Tuesday, January 10, 2012

10 January 1933 “Mail Order Homes: House & Home”

mailorderhouse3 Just a short post today. I received a few key books in the mail today and am now going through and outlining some points for future posts concerning making and keeping the Home.

This made me think more about the home as the House or the building in which we dwell. And while looking through my various ‘new’ magazines from the 1930’s, I continually see advertising for mail order homes. I am finding it amazing the prices these houses are able to be sold. They often include delivery and fittings as well. Some are more expensive, as this one heremailorderhouse2 which is from the late 1930’s early 1940’s I believe. But this one here mailorderhouse4 from my 1932 Better Homes and Gardens shows this darling little starter home at $1420. Adjusted for inflation (and boy do we have inflation) this type of home would still only be $23,653.00. That is a very low cost for a completely constructed new home. Of course this does not include the cost of the lot, but land, as we will look into later, was not as expensive as today either.

Later, in the 1950’s, homes will become even less expensive and of course will be built in subdivisions created for that purpose. We do not really have the exodus of the Suburbs here in 1933. And pre WWII construction costs and manufacturing is actually a bit higher, having not kicked into high gear nor being subsidized by the Government as it will be in WWII and 1950s. Therefore, even considering that, these are rather good prices for darling little homes with quality wood detailing and fine craftsmanship (in fact much better than we will see in the 1950’s).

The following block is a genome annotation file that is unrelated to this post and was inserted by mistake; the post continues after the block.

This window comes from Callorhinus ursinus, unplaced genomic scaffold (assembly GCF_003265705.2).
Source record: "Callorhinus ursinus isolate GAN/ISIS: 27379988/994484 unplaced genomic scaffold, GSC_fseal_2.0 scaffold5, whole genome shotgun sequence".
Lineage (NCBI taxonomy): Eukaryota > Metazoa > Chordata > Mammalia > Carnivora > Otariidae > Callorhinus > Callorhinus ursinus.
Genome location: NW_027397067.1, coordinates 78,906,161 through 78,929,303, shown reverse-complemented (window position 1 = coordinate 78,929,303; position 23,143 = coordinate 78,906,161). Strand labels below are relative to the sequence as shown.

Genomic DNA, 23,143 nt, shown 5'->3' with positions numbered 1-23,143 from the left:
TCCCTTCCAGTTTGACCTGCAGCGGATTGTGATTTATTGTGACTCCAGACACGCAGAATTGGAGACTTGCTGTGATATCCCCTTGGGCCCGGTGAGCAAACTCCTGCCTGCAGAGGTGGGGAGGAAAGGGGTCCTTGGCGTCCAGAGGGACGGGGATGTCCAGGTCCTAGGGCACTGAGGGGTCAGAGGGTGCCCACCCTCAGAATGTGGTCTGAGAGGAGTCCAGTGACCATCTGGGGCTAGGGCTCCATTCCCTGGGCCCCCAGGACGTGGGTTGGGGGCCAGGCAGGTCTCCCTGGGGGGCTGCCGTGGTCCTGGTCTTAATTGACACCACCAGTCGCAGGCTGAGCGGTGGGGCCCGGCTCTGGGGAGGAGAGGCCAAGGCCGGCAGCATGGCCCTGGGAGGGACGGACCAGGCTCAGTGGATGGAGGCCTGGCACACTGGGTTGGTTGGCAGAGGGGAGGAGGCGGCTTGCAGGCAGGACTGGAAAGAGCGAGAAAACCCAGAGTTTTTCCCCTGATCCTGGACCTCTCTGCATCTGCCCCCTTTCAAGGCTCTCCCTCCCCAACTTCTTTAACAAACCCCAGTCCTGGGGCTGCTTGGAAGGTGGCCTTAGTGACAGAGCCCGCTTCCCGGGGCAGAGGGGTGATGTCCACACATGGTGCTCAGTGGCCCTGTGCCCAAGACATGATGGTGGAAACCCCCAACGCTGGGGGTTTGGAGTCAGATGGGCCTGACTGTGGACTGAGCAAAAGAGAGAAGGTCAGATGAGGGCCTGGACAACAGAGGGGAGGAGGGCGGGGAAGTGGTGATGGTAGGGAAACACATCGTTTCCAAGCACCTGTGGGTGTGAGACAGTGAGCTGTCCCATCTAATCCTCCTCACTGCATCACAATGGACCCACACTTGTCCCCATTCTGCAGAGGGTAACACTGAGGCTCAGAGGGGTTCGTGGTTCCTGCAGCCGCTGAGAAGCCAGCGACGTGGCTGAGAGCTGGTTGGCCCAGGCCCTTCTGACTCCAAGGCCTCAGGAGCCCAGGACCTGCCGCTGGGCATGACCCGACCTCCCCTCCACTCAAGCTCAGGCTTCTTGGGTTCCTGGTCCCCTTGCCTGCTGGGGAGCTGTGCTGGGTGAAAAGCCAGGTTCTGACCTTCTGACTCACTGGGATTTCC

This simply leaves me a bit sad at the current state of affairs. Even during the Depression years, though of course there were many who could not afford a home , those who could, could do so with much less than today. And certainly a SAHW or SAHM would be easier to come by with hubby’s paycheck. I do know, of course, that with increasing job loss many reversed roles existed where father was at home jobless, while mother earned a living say sewing out or doing odd jobs to help support the family. But, we did still have a middle class, much less so perhaps than in the 1950’s, but still very much there.

My main point and contemplation for today, then, is housing. And of course the Home. One cannot make a home without a house. And one of the main Needs we have, besides food and clothing, is shelter. Where we lay our heads, laugh, cry and make our family is rather important. How it is made and its costs say a lot about a society. I think we need to begin really considering this and our world at large as a modern society. And looking back to how it was once considered will help us to better understand and plan for our future in this country and the world at large.

Are we happy with outrageous prices and housing bubbles? Are we pleased that those who caused such problems got a ‘bail out’ while many homeowners struggle to keep their overpriced and over valued homes alive? Are we glad to struggle onward  with two incomes to pay for homes that sit empty and uncared for with all pooled money going into simply paying the mortgage? Have we become slaves to the new type of house and home? And what will and should House and Home become to mean in the 21st century? I believe we all have some considering to do.

30sfamily And I hope, in the coming year, that 1933 will reveal to me where we came from and what is worth bringing back from those days gone by. And what House and Home meant and what it can mean again.

Happy Homemaking.

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